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The original content for this article was contributed by The National Institute for Genealogical Studies in June 2013. It is an excerpt from their course Research: African American Ancestors  by Michael Hait, CG. The Institute offers over 200 comprehensive genealogy courses for a fee ($).

Contents

Twentieth-Century Sources

Our genealogical research will necessarily begin in the twentieth century. Many of the home sources that we find will reflect this time period, and these will be the first sources we find. As we venture out into original-record research both online and in archives and libraries, these will be the first sources we look for. Hand-in-hand with significant progress in education and other advances, the twentieth century also saw the creation of many records that did not exist in previous time periods. Even those records that existed earlier now contained more information. These are some of the record groups that you will be using:

Vital records

In many states vital registration did not begin statewide until the early twentieth century. When and where they are accessible, these are among the most important twentieth-century records.

Federal census records

The five available twentieth-century census records from 1900 through 1940 contain far more information than all previous census records.

Military draft records

During World War I, in 1917 and 1918, all men in the United States of military age were required to register for the draft. Separate registrations cover men born about 1875 through about 1900. While this was not the first time that the United States held a draft for military service, the records created during this draft were far more informative. The different registrations used slightly different forms, but most of the cards contained the place of residence, date of birth, place of birth, physical attributes, and usually an emergency contact name (most often a spouse or parent).

In 1942, during World War II, men were again required to register for the draft. The Fourth Registration, called the “Old Men’s Draft,” registered men born in the late nineteenth century. These cards generally contained the place of residence, date and place of birth, and an emergency contact name.

Records from both of these twentieth-century drafts are held by the National Archives and Records Administration—generally in the regional facilities. However, the World War I draft records have been microfilmed by National Archives and Records Administration (NARA), and both registrations have been digitized. You can access digital images on Ancestry.com and FamilySearch.

Social Security Administration Records

Sometimes we do not know when or where an ancestor died or we do not have access to the vital records due to privacy concerns. The Social Security Death Index (SSDI) provides a way to work around this problem. Available on numerous websites including Ancestry.com and FamilySearch, the SSDI can be searched by name, date of birth, date of death, and other characteristics. The SSDI records deaths reported to the Social Security Administration around the country. However, you must remember that this is only an index. There are omissions, and there are reports of living individuals in the index being inaccurately reported as deceased. If you find someone in the SSDI, you will at least know where to look for a death record or obituary.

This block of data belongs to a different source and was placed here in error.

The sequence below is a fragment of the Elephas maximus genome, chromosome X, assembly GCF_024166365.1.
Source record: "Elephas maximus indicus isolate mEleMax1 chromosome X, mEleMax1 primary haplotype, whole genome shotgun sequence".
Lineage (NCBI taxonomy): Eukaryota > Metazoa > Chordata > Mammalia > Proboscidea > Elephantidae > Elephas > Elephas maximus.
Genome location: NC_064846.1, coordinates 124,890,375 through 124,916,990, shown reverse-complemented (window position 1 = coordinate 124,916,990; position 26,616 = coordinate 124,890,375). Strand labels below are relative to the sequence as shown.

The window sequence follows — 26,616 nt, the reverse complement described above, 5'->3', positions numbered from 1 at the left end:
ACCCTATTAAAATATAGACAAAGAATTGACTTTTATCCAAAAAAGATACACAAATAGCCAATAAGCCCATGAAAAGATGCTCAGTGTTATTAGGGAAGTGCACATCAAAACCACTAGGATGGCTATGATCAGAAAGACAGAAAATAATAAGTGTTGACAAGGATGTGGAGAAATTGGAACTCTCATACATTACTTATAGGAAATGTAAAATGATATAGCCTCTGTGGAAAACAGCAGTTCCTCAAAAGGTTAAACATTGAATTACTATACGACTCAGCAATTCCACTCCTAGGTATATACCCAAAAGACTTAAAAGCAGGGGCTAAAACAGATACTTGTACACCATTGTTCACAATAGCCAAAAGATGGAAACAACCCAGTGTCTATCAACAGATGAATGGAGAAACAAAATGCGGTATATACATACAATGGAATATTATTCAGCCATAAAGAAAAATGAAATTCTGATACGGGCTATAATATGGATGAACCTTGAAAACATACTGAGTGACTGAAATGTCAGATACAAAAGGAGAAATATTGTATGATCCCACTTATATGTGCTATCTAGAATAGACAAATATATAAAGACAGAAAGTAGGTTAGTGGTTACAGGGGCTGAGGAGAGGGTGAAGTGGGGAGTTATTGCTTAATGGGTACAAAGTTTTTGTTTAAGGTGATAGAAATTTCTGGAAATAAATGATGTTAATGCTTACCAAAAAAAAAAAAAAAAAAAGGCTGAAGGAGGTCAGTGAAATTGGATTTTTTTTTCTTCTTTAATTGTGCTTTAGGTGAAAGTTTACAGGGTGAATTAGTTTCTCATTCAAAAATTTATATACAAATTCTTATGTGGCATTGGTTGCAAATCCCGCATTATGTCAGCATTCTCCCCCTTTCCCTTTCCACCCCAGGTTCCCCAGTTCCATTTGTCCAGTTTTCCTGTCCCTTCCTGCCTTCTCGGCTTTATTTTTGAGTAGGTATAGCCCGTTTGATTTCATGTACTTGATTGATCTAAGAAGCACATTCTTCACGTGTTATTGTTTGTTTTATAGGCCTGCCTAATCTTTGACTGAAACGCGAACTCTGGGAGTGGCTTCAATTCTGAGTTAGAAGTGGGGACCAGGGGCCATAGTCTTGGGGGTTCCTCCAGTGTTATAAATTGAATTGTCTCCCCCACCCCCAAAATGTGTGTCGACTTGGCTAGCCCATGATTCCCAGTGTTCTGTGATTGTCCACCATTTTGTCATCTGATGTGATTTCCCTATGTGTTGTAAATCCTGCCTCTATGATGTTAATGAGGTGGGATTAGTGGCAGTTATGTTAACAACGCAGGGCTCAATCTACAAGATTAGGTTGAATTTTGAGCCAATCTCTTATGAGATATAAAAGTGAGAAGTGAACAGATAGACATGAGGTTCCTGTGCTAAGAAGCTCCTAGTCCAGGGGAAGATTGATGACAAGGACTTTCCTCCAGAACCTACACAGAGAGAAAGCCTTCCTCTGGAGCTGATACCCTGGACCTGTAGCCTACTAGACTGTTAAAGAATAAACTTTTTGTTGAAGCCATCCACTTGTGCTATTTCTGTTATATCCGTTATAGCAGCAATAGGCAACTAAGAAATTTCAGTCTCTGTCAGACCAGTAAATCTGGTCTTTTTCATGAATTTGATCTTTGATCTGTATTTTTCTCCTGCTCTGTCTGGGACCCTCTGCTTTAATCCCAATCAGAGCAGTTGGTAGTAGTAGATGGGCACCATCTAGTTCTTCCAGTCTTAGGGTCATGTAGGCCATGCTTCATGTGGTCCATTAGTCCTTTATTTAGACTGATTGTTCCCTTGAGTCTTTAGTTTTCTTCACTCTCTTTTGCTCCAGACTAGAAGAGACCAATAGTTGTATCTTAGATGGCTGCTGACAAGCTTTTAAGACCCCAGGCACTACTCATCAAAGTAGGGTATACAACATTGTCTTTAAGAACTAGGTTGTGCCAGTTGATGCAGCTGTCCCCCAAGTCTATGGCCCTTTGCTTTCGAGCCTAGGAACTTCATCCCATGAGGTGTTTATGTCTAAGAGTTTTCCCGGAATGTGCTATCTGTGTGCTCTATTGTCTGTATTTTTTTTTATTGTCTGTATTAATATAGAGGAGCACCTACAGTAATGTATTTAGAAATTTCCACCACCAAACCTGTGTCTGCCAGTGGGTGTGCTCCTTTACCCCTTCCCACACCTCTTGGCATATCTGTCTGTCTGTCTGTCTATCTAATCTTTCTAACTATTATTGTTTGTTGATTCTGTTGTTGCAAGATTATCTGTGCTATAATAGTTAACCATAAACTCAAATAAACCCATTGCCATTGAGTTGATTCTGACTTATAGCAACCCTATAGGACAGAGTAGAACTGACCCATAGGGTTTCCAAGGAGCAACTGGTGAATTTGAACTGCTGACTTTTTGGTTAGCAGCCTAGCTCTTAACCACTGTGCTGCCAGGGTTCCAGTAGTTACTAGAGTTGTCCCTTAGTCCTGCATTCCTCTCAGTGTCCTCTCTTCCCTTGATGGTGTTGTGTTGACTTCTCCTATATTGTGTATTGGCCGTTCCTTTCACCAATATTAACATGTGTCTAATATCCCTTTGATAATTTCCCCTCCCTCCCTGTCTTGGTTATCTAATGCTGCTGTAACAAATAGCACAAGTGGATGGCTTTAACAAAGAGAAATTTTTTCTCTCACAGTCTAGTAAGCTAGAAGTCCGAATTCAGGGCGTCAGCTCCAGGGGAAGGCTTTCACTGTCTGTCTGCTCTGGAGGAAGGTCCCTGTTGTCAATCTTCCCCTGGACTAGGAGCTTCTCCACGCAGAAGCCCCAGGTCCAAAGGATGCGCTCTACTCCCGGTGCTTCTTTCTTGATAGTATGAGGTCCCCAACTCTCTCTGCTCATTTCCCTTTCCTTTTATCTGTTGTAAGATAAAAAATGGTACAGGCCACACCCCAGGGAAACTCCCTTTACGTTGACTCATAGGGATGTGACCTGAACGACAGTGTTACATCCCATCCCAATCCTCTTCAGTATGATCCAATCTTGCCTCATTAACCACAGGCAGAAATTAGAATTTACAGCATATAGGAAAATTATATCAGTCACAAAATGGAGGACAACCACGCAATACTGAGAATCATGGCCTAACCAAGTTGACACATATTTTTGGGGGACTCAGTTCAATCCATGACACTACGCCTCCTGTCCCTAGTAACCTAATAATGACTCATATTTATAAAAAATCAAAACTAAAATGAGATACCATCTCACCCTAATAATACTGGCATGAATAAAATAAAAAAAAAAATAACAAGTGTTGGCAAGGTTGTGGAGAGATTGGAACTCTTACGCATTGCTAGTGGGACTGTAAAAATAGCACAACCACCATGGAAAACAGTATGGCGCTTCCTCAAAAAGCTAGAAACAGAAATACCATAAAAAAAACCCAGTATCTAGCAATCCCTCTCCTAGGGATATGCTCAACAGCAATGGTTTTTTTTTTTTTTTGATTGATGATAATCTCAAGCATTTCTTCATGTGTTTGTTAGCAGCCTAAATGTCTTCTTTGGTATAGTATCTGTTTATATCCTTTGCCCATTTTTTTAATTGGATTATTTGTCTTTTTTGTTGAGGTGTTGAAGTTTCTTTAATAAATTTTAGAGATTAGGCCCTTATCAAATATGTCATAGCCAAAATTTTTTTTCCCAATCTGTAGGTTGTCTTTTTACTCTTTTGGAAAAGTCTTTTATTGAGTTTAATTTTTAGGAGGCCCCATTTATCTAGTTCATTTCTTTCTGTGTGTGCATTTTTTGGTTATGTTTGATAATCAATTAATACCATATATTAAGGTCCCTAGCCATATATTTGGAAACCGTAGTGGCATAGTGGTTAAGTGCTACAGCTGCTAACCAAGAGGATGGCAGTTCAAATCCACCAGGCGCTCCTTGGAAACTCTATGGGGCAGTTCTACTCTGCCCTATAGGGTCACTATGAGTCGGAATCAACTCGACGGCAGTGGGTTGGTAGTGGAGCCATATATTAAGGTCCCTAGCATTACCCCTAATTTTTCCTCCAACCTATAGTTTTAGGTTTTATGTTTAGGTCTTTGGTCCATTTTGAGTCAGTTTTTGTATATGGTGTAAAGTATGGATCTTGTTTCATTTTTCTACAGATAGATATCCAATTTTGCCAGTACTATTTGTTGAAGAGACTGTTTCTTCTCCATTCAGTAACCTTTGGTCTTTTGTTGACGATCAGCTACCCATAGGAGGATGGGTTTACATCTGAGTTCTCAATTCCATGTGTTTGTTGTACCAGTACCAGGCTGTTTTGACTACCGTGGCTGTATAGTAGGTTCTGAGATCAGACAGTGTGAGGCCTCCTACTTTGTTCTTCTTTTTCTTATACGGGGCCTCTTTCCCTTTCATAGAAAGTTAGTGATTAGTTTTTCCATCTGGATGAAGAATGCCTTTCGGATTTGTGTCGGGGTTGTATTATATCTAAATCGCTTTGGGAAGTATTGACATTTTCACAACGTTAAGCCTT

Another record available from the Social Security Administration is Form SS-5, the application for a Social Security number. These applications were completed by the Social Security number bearer, and thus contain generally primary information. The applications generally report the name of the applicant, their date and place of birth, the names of their parents, and residence and occupation information. These records are only available for deceased persons, and evidence of their death may be required. You will have best results if you provide the Social Security number, which is available through the SSDI, many death certificates, and other home sources. In order to obtain these records, you will have to file a request with the SSA under the Freedom of Information Act.

U.S. Social Security Application - Lee Perry

Application for account number, Lee Perry, no. 231-10-0808, 4 December 1936; U.S. Social Security Administration

Application7G.jpg



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Information in this Wiki page is excerpted from the online course Research: African American Ancestors offered by The National Institute for Genealogical Studies. To learn more about this course or other courses available from the Institute, see our website. We can be contacted at wiki@genealogicalstudies.com

We welcome updates and additions to this Wiki page.

The name of this category, "African Americans," was taken from the prevailing Library of Congress subject heading. The LC does not use "African American" or "African-American."

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